Niagara Gazette —
When Ray Lewis retires, which person will be remembered?
The man that was charged with murder in 2000, or the man that's become the face of America's game?
I almost forgot about that first person before the Baltimore Ravens recent run to the Super Bowl. It's funny how that can happen, isn't it? I was too busy marveling at the person, or should I say player, that he had become.
I think recent stories show all of us how easy it is to let what we see on the field mask the realities off it.
Lance Armstrong turned out to be a liar and a cheater after the majority of the public defended him for the better part of a decade, even though most of the evidence was right there in front of us. I mean, seven Tour de France championships, in a row, after overcoming testicular cancer — that's about as realistic as Manti Te'o not knowing that he was dating a make believe girlfriend for over two years.
Most sports fans — and I'm not talking about those who watch a few games or flip on the tube when the Super Bowl is on — don't want to mix sports with real life. That's why we overlook so much. That's why we're so eager to give second chances.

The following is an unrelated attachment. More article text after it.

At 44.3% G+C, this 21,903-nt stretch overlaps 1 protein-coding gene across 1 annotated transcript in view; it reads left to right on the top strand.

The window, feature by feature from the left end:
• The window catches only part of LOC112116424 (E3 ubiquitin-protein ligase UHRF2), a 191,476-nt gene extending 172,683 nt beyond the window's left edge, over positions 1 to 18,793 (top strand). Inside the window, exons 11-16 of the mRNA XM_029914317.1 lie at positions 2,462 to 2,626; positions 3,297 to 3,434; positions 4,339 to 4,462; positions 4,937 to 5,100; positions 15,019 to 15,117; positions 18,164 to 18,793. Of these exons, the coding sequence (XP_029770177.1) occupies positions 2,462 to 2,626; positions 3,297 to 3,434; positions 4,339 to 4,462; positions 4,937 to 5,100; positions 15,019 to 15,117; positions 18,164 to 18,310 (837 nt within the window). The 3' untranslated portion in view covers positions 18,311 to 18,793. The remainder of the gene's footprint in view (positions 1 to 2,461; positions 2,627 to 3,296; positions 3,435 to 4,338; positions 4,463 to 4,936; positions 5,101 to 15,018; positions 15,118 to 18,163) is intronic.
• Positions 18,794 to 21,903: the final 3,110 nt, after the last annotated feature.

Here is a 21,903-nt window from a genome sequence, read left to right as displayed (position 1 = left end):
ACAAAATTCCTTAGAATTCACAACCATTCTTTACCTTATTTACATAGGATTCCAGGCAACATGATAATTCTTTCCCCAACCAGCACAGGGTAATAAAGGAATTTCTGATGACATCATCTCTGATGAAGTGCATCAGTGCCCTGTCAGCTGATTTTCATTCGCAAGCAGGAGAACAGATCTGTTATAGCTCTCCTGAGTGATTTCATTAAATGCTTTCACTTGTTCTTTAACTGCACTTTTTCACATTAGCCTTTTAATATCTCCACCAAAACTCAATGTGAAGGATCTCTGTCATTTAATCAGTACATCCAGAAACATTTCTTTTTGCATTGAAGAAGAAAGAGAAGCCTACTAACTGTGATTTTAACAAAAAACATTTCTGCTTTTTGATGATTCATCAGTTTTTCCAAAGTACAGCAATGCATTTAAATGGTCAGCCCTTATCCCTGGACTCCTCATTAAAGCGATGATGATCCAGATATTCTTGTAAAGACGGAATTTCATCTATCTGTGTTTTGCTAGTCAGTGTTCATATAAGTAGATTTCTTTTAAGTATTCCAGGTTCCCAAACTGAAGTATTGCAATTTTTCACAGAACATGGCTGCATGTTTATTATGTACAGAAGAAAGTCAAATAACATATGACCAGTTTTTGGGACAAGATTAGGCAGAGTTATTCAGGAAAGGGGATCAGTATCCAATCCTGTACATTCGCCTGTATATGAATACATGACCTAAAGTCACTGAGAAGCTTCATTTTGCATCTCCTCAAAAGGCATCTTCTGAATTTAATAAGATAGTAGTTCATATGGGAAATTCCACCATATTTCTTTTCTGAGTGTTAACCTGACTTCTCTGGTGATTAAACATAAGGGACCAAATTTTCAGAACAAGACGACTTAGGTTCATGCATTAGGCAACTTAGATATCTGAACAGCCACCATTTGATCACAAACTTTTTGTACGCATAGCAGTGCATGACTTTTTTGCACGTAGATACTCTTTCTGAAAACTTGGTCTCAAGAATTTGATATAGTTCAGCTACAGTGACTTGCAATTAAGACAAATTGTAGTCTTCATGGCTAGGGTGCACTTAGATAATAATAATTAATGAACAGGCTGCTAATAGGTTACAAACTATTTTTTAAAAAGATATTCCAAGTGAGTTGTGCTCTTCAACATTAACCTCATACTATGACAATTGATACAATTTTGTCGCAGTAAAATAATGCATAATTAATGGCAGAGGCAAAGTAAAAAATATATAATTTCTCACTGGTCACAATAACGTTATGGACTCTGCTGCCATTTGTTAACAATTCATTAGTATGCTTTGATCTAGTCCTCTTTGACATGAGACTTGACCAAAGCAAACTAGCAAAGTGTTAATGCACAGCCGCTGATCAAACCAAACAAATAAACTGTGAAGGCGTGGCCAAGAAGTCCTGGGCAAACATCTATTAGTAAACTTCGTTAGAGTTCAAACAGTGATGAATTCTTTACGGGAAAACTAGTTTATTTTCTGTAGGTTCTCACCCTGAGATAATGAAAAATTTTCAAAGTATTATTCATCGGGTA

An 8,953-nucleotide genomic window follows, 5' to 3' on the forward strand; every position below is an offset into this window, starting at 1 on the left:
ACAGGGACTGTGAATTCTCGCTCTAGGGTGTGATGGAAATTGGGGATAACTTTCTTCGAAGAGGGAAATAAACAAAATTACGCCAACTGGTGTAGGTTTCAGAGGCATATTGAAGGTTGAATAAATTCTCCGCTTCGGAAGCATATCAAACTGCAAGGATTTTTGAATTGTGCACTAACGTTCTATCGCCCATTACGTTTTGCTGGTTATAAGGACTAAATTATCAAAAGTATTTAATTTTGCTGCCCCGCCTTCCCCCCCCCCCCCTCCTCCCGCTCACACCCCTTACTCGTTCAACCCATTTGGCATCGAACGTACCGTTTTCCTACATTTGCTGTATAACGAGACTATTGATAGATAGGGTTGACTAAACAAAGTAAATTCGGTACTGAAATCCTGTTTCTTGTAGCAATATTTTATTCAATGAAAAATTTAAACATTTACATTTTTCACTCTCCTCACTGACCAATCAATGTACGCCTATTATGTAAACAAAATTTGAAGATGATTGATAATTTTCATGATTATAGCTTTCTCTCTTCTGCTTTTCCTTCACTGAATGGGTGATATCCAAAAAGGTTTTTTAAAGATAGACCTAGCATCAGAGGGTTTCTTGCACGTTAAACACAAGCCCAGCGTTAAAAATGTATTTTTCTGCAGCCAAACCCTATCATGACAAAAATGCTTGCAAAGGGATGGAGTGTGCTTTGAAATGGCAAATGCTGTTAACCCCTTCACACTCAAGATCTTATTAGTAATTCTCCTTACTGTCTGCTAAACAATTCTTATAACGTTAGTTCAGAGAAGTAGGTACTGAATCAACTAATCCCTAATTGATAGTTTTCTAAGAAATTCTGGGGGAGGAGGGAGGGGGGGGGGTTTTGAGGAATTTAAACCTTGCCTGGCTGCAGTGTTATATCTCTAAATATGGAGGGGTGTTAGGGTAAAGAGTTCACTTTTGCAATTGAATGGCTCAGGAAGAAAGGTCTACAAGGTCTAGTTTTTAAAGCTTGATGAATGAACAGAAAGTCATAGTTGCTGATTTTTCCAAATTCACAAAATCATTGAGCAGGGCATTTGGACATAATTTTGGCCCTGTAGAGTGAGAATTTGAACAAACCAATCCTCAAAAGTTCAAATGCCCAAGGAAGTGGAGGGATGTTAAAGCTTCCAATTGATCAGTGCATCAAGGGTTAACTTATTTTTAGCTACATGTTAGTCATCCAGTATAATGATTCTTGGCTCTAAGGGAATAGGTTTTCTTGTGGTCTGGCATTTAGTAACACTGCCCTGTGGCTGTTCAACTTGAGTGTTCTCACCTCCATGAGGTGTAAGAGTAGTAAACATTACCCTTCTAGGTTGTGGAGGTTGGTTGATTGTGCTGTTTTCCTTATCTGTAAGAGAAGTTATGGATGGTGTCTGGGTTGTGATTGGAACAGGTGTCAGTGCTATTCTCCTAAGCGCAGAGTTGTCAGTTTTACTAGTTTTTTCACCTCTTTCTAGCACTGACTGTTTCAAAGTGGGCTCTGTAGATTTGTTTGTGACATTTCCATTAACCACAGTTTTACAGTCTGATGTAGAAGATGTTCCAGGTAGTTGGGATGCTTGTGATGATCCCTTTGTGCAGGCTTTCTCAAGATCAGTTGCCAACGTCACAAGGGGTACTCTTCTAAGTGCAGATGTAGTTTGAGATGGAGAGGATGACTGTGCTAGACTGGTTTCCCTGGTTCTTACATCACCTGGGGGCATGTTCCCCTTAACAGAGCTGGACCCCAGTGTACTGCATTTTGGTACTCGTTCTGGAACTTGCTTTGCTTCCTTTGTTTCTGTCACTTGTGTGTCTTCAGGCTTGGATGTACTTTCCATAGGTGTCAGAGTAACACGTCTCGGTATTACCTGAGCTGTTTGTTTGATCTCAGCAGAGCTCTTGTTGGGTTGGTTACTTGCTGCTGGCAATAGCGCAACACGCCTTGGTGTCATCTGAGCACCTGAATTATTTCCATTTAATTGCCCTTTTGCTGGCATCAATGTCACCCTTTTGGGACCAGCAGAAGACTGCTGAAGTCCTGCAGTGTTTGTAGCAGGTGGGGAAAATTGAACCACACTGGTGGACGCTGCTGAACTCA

A big part of America gave Lewis — who was acquitted of the murder charge and only found guilty of obstruction of justice — a second chance and, to his credit, he's done the most with it. He reinvented himself and will now retire as the benchmark of work ethic, a guy thousands of young players will try and model their game after.
If he killed those young men at that nightclub outside of Atlanta he should be behind bars — there is no way around it. Whether or not he did, his involvement should forever be a cross he has to bear.